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Bill Belichick: Russell Wilson similar to Roger Staubach

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Since joining the Seattle Seahawks in 2012, the one quarterback Russell Wilson is most commonly compared to is height-challenged, mad-scrambling Hall of Famer Fran Tarkenton.

After watching Wilson direct the most improbable comeback in Championship Sunday history, New England Patriots coach Bill Belichick is now comparing his Super Bowl foe to another quarterback -- the original "Captain Comeback."

On Tuesday's conference call, Belichick told reporters that Wilson conjures up memories of Dallas Cowboys Hall of Famer Roger Staubach for his Houdini-like escapability.

"I can't really put it into words. Wilson's just got an instinctiveness. He just knows where people are," Belichick said. "It looks like he's going to get tackled and he doesn't. It kind of reminds (me) of watching Staubach. You think he doesn't see them, but he sees them or somehow he just knows they're there."

"He's got an uncanny sense of awareness of what's around him -- good or bad. I can't really define it. I don't know how you coach it; it's just an awareness that all great players have it. ... I think he just has it at a higher level. It's really impressive."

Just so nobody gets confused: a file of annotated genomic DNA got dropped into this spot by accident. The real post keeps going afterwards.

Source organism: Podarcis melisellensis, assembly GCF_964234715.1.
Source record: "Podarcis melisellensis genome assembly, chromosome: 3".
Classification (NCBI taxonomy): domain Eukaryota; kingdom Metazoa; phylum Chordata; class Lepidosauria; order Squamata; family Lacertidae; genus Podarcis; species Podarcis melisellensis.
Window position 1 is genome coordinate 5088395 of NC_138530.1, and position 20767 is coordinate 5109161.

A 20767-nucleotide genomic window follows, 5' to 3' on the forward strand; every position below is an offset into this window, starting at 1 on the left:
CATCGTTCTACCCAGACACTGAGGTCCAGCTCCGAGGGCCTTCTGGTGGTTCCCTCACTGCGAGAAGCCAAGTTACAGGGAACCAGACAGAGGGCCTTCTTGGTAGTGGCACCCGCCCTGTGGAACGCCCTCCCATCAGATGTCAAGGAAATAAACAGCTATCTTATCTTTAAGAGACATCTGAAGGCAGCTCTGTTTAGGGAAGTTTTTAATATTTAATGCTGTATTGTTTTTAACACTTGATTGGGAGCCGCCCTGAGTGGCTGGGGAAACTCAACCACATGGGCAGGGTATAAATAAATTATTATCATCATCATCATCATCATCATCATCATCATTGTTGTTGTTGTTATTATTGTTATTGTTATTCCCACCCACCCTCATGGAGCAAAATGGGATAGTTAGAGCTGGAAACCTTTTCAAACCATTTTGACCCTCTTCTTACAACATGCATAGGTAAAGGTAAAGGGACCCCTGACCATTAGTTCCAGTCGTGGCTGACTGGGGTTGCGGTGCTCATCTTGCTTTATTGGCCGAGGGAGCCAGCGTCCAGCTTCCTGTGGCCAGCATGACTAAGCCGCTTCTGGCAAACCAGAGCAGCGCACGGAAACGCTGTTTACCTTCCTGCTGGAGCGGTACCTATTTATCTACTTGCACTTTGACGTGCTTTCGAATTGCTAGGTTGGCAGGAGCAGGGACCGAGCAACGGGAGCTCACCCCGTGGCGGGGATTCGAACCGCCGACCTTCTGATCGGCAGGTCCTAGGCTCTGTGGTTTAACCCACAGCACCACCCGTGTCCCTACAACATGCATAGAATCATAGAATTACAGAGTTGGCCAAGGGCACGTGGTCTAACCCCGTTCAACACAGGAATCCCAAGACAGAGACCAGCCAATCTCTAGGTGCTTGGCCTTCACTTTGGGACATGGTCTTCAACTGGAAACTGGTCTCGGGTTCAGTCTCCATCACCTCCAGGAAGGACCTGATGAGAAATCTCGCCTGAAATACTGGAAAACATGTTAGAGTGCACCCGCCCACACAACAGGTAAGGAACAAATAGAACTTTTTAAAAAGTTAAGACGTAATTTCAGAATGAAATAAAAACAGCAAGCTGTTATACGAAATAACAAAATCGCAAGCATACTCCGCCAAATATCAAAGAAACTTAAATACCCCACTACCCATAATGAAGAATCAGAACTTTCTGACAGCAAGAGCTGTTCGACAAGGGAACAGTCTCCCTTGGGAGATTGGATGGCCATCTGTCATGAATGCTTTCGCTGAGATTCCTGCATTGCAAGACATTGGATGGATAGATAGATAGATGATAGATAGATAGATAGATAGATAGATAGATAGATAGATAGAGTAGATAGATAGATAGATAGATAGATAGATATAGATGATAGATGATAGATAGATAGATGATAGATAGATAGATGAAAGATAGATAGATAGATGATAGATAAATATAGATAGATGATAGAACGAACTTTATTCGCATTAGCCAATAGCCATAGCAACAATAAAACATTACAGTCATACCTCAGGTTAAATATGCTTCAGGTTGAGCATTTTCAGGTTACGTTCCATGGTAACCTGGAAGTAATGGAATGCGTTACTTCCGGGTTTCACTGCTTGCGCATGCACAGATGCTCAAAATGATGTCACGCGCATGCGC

Praise doesn't get any higher from Belichick, whose comprehensive knowledge of football is unrivaled.

David Halberstam's fascinating 2005 book, "The Education of a Coach," outlines the history between Staubach and the Belichick family.

As a football-obsessed 11-year-old, Belichick used to hang around Navy practices to catch passes from Staubach, who starred under legendary scout and assistant coach Steve Belichick in the 1960s.

After delaying his NFL career with five years of Navy service, Staubach would go on to become the quintessential leader of "America's Team," capturing two Super Bowl titles as the quarterback of the decade in the 1970s.

"Every time you saw him play, you think, 'Man, he'll never be able to do that again. That was an amazing play,' " Belichick explained on NFL Network's Roger Staubach: A Football Life. "And then the next week, you see one and shake your head, 'Oh my god, that was even more spectacular the one he made last week.' "

Much like Staubach, Wilson specializes in mental toughness and extending plays outside of the structure of the offense. It's a rare skill set that serves an unpredictable quarterback best in close-and-late and postseason situations.

Teammates and opponents believed Staubach was never out of a game no matter the score. The same can be said of Wilson, who has held a lead in every single one of his 55 career starts.

The latest Around The NFL Podcast recaps Championship Sunday, and breaks down the Seahawks' historic comeback against the Packers. Find more Around The NFL content on NFL NOW.

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